If Paul-Louis Arslanian, the BEA’s chief investigator in charge of the AF447 probe, says he does not have any answers yet, how can the rest of the world be so sure of its many theories?
Arslanian has more direct access to information than any of us has, and an international team of the best analysts available. But you can tell by his demeanour that he doesn’t have answers yet. Not of the causal variety, anyway.
Like the rest of us who want to understand what happened, I’m certain he has fears about what he might find but, as he reminded journalists firmly at a press conference today (17 June), it is his job at all times to deal only in established facts. He is clearly very tired of the out-of-control speculation about AF447 which, he says, only serves to create “confusion”.
I believe that the reason Arslanian called the press conference today, despite not having any more technical information to impart since the last time he spoke about a week ago, was because it was an opportunity he could not afford to ignore. The global media was gathered for the Paris Air Show on the doorstep of the BEA’s Le Bourget headquarters, so he thought he would do his best to paint a picture of the task his team faces, and to describe in detail the nature of the search for evidence.
The search so far, and the plans for the next few weeks of the search, will shortly be revealed on Flightglobal. They are impressive, multinational, and a testimony to the industry’s determination to do what it takes to ensure that mystery is dispelled.
AF447 is like other accidents in many respects. It’s absolutely normal not to have a clue, for months, about what was likely to have caused a recent accident, even if it took place at a major international airport. Only a little less than three weeks have passed since AF447′s loss, but because of where it took place, nothing truly meaningful has been recovered yet.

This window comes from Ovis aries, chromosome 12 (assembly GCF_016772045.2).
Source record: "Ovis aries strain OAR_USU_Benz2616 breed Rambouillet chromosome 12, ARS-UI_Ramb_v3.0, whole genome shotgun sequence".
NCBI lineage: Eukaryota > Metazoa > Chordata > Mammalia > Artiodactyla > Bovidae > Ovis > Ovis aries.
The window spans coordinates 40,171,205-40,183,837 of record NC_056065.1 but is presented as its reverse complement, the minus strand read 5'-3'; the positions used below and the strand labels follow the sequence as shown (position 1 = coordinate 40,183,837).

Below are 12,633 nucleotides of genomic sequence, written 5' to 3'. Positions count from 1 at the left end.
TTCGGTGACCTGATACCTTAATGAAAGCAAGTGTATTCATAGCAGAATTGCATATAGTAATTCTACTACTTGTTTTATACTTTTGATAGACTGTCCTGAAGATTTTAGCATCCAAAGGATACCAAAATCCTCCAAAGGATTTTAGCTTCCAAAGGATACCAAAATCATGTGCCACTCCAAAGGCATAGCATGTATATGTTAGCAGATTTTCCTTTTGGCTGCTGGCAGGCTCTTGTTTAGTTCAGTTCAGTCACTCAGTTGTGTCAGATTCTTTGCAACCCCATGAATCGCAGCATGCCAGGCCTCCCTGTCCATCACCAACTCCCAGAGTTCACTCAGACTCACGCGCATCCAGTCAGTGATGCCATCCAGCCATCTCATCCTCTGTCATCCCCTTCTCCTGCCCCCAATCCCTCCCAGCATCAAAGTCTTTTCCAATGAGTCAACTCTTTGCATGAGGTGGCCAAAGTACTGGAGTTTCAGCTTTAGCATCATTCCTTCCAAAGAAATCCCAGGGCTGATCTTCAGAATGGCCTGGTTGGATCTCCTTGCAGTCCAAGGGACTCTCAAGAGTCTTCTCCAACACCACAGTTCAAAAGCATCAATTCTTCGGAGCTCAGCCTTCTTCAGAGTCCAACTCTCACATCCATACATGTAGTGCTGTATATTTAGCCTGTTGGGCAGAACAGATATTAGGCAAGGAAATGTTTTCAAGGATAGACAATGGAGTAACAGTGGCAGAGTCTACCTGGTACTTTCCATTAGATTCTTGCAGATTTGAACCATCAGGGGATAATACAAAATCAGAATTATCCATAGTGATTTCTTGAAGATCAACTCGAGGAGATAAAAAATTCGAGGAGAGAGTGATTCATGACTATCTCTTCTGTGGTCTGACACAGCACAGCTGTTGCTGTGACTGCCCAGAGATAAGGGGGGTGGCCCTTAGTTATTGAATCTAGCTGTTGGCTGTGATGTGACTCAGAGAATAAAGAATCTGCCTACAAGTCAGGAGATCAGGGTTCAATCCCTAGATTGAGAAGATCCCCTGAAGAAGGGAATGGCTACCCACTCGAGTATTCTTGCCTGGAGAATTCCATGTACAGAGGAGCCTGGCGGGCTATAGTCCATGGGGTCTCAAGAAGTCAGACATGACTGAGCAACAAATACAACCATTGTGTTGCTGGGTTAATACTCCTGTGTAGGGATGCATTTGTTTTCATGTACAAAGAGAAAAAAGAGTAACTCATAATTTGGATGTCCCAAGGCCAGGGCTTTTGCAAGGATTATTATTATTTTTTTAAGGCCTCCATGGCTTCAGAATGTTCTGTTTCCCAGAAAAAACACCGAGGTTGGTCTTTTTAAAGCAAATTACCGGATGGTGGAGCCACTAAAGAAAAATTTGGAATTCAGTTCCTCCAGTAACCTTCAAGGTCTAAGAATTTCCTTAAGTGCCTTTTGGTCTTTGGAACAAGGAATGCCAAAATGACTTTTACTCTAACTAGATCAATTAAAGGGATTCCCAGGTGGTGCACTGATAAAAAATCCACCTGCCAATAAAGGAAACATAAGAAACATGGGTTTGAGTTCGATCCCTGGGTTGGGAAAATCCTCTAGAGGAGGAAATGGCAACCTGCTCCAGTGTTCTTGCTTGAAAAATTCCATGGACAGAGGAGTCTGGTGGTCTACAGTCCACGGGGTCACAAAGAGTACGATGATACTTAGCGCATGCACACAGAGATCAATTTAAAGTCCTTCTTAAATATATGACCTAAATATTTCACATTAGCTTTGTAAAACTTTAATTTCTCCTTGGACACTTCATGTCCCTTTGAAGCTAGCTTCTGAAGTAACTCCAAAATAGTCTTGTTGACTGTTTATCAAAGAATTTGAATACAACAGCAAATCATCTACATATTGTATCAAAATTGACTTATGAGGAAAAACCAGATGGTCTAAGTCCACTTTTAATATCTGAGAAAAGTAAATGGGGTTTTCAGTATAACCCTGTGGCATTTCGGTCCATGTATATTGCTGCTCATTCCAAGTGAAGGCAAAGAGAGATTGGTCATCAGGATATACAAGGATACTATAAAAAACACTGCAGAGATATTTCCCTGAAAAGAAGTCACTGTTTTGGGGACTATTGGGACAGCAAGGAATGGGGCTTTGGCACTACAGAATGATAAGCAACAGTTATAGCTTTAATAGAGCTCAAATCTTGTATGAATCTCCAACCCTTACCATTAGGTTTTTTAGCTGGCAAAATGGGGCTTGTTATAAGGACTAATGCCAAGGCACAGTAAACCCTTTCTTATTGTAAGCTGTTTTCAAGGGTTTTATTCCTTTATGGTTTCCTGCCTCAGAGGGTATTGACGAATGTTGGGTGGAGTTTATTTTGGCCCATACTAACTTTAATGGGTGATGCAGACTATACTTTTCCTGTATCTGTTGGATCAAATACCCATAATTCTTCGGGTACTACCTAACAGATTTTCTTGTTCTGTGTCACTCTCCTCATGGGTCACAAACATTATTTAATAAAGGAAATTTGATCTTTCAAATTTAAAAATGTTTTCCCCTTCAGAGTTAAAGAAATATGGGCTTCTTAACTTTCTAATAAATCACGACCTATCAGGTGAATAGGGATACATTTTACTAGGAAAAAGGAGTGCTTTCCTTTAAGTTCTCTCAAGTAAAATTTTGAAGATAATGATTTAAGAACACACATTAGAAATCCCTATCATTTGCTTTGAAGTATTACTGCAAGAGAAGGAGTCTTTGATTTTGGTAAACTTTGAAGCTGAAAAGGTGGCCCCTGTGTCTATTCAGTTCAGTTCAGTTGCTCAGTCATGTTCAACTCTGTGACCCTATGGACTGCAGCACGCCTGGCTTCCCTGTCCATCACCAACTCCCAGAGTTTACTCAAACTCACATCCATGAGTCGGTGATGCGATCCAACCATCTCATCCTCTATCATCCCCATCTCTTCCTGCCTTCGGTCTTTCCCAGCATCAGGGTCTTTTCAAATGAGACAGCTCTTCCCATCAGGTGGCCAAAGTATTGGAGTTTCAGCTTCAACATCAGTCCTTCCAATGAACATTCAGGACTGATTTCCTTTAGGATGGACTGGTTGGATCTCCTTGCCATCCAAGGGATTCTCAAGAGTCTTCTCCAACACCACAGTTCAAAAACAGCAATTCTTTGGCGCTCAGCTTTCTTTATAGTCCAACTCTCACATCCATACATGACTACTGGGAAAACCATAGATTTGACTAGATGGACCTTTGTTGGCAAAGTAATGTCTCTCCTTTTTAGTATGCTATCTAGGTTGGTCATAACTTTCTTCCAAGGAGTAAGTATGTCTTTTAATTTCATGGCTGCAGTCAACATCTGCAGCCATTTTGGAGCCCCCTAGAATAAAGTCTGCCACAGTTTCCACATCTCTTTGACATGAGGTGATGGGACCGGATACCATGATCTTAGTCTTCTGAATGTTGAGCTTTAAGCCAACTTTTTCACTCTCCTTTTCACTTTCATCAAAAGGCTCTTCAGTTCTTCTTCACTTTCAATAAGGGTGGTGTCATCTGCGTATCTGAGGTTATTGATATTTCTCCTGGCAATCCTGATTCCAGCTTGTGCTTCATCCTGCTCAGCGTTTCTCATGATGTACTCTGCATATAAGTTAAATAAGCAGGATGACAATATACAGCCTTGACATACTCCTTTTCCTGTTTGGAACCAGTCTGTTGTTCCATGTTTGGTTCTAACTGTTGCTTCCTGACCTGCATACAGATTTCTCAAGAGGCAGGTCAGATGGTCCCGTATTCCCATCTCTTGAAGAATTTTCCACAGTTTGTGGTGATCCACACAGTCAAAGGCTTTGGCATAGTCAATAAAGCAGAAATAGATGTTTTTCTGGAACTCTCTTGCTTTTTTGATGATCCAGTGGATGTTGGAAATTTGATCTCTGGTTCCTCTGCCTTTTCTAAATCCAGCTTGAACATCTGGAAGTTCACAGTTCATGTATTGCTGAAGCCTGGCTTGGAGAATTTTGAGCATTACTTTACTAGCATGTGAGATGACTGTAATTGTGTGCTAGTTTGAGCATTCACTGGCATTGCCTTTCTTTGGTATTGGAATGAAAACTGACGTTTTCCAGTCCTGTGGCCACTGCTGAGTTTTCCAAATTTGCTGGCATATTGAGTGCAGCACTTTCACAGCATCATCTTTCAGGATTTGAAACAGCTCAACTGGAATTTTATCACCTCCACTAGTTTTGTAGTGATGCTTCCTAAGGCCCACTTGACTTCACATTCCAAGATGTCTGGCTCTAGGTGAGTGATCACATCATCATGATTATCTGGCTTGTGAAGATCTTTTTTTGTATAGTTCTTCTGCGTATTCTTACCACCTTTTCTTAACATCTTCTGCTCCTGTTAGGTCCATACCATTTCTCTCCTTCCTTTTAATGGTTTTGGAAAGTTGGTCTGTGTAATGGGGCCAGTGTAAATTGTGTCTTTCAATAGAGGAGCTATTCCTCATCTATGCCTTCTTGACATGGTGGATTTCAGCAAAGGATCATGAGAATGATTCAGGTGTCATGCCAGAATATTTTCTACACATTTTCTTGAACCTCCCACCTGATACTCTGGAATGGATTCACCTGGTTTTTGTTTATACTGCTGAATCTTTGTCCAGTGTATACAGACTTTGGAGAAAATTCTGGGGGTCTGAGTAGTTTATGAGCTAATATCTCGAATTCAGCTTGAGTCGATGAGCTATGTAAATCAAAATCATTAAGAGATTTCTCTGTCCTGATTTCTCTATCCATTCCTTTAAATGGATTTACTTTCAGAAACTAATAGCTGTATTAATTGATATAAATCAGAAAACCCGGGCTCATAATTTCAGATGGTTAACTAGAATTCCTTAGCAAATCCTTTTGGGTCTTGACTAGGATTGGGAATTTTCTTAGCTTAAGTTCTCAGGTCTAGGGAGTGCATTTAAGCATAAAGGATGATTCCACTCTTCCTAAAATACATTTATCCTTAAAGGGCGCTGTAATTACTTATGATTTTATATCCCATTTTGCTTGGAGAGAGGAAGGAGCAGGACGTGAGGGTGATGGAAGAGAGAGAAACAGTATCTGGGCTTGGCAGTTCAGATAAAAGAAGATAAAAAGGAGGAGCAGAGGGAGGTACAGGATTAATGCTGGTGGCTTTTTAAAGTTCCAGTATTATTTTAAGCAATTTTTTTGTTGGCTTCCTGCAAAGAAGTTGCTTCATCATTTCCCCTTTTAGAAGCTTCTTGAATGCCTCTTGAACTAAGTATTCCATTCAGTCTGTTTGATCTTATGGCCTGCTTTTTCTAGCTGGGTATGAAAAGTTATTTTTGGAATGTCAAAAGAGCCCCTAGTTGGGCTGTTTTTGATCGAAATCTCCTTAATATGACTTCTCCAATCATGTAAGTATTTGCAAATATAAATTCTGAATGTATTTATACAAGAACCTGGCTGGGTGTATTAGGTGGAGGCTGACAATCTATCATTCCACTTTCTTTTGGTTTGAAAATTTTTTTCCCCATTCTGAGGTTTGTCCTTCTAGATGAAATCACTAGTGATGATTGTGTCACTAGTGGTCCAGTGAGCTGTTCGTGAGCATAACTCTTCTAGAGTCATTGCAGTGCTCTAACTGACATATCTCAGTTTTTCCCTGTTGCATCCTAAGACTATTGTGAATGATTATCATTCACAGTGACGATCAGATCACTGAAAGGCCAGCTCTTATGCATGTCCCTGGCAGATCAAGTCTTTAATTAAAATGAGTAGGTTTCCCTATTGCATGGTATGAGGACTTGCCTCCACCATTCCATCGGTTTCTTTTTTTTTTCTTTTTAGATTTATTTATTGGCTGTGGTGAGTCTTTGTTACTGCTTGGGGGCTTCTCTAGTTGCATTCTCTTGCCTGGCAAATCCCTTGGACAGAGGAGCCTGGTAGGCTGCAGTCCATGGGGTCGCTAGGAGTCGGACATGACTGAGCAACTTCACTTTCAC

What has made this accident feel somehow different is the fact that we have been tantalised by the ACARS data. That is a first. We are not used to it. The trouble is the ACARS data is incomplete, generating questions but providing no answers. It only supplies symptoms and doesn’t identify the disease. As a result, the field of plausible possibilities remains almost endless.
The interrupted ACARS data provides no evidence of why and how the aircraft got from a high cruising altitude to contact with the sea. It provides us with no aircraft structural data, and absolutely no information about what the crew saw, felt, thought, said and did.
Nature abhors a vacuum. Information vacuums are just as unpopular. Intelligent people will not be able to resist rehearsing “what if” scenarios, and there’s nothing intrinsically wrong with that - unless the people doing it forget that they are just guessing.